More than half of those who bought, sold or rented a home in the last five years had issues with their estate or letting agent. However, the majority didn’t check if their agent was regulated or part of a professional body before signing the contract.
After surveying over 2000 people we have found that a worrying number of Brits assume all estate agents, letting agents and landlords are regulated.
We asked Brits who have bought, sold or rented a property in the last five years about their experiences with letting agents, estate agents, and landlords, revealing that 54 per cent have faced issues.
Over one million homes were bought or sold in England and Wales in 2016, a clear majority of which will have involved an agent. However, our research found that 37 per cent of buyers and sellers, and 42 per cent of renters didn’t consider whether their agent was part of a professional body such as Propertymark before progressing with their transaction.
For 42 per cent of renters it didn’t cross their mind to ask; one in six (14 per cent) wrongly assumed all agents were regulated. Of the 55 per cent who faced issues with their property, more than half (57 per cent) hadn’t checked if their agent or landlord was indeed covered, leading to issues such as:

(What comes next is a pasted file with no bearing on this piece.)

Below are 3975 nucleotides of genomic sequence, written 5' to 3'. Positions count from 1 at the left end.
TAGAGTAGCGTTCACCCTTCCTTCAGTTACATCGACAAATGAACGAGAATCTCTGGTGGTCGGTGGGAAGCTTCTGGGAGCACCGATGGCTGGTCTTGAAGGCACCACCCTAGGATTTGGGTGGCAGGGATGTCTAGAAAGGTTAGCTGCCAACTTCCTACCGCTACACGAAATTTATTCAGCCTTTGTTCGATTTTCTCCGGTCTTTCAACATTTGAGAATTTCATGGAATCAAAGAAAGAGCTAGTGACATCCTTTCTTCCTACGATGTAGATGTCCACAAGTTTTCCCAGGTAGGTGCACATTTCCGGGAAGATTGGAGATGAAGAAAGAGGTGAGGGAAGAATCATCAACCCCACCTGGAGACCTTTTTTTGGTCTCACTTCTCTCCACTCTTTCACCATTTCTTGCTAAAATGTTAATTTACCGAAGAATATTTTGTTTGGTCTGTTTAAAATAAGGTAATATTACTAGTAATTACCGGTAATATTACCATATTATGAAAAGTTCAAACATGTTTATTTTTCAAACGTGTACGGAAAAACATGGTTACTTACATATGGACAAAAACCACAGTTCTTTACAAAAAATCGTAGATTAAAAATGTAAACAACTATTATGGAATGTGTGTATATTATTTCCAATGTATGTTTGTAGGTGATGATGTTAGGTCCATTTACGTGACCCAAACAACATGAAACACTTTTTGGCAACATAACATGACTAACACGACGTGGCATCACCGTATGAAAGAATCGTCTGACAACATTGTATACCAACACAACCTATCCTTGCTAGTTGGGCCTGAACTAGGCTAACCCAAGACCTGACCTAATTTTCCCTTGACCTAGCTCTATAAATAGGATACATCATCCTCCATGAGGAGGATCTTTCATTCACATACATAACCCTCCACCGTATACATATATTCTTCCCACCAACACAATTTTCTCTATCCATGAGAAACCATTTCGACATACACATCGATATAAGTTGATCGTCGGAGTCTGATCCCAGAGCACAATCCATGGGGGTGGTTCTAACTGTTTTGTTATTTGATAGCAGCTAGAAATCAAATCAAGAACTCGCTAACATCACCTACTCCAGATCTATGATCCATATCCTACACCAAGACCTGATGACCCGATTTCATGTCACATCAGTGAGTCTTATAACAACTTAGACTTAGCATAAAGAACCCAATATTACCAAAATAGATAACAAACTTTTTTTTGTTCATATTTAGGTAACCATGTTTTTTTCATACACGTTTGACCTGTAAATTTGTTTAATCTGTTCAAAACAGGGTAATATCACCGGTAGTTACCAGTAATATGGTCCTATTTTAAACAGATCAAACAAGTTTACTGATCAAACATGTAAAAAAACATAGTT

Waiting a long time for any issues with the property to be fixed (38 per cent)
Struggling to get old items replaced (20 per cent)
Not getting their full deposits back – and not being given a reason why (12 per cent)
Those who did check if their agent was a member of a professional body lucked out with shorter waiting times when things needed fixing in their property; with issues typically being addressed within a week (41 per cent). By contrast, only 25% of those who didn’t check had their issues solved within a week.
Buyers and Sellers
47 per cent of buyers or sellers checked if their estate agent was regulated before moving ahead with the sale or purchase. As with renters, a third (37 per cent) didn’t think about it, while 14 per cent prioritised the property and went with the agent because they were attached to the home they wanted to buy. More than half (53 per cent) encountered issues such as bad communication (19 per cent), feeling as if the agent didn’t care about them (12 per cent) and feeling pressurised (10 per cent).
On top of this, 70 per cent of buyers worry that their sale won’t go through, even after the offer has been accepted, which – according to the Ministry for Housing, Communities and Local Governments costs buyers between £695 and £744 and sellers £582 to £740. Concerns over gazumping, and a sense of mistrust between buyers and sellers also plague property sales making some transactions uncomfortable for all involved.